Why, on the sixth day, did God make scorpions and other nasty creatures that can kill us?
This question can be found in St. Thomas’ Summa (I q72 obj6):
Certain animals are poisonous, and injurious to man. But there ought to have been nothing injurious to man before man sinned. Therefore such animals ought not to have been made by God at all, since He is the Author of good; or at least not until man had sinned.
To defend the authority of Holy Scripture, St. Thomas does the wise thing and quotes St. Augustine:
In the words of Augustine: “If an unskilled person enters the workshop of an artificer, he sees in it many appliances of which he does not understand the use, and which, if he is a foolish fellow, he considers unnecessary. Moreover, should he carelessly fall into the fire, or wound himself with a sharp-edged tool, he is under the impression that many of the things there are hurtful; whereas the craftsman, knowing their use, laughs at his folly. And thus some people presume to find fault with many things in this world, through not seeing the reasons for their existence. For though not required for the furnishing of our house, these things are necessary for the perfection of the universe.” And, since man before he sinned would have used the things of this world conformably to the order designed, poisonous animals would not have injured him.
We could also say, I guess, that such creatures serve a necessary purpose in the food chain. An ecologist would probably offer evidence to support such a proposal. But the food-chain response would not satisfy the metaphysical and theological inquirer, who would respond to such an answer with: Well, then, why did He make the food chain work in such a way that it requires animals that can kill us?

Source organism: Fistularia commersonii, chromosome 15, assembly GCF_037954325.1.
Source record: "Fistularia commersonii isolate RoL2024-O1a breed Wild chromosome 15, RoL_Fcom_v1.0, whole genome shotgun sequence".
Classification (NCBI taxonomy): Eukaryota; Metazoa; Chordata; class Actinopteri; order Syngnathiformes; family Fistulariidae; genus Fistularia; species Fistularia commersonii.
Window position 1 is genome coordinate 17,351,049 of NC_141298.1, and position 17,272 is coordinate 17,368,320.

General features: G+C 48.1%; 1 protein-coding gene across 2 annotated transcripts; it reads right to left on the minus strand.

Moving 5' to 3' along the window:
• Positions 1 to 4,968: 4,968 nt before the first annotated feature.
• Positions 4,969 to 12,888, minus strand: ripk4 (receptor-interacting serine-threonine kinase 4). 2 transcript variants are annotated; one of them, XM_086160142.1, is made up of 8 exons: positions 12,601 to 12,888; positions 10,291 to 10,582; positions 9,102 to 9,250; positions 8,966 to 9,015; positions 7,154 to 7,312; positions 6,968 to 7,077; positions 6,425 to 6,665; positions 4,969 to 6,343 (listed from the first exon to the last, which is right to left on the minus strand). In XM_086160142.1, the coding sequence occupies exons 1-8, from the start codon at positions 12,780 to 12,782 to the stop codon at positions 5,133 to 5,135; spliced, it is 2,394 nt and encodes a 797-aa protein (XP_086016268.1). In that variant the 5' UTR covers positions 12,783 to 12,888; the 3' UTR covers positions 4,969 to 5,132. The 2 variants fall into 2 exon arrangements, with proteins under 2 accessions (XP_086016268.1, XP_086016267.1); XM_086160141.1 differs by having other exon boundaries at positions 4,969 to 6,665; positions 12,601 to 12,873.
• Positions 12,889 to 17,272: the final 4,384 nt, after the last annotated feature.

So we must enter the realm of “the superior art of the divine craftsman” to explain some things. Why do some people die unjust and suffer eternal condemnation? Because for God to punish them contributes to the overall perfection of the universe.
A perfection that we cannot now understand.
Now, must a sober, inquiring, scientific mind dismiss such a response as facile and anti-intellectual?
Yes, if a better answer to the question at hand can be found. Why do people face the danger of death when they contract certain diseases? Because their deaths contribute to the perfection of the universe? No. They face the danger of death because particular germs and infections threaten their bodily systems. We serve the perfection of the universe by trying to figure out how to combat these germs and infections. Under such circumstances, we need anatomical and biological facts to serve the cause of effective medicine, not justifications for divine Providence.
No, a reasonable person must have recourse to the mysterious-perfection-of-the-universe response, when the question truly does touch on the superior craftsmanship of the divine author of reality. If we do not have the humility to acknowledge that our minds cannot comprehend the absolute good–if we don’t accept the fact that God accomplishes good ends with events that seem terrible to us–then we risk the folly of the unskilled person who hurts himself and others with powerful tools that only the Master really knows how to use.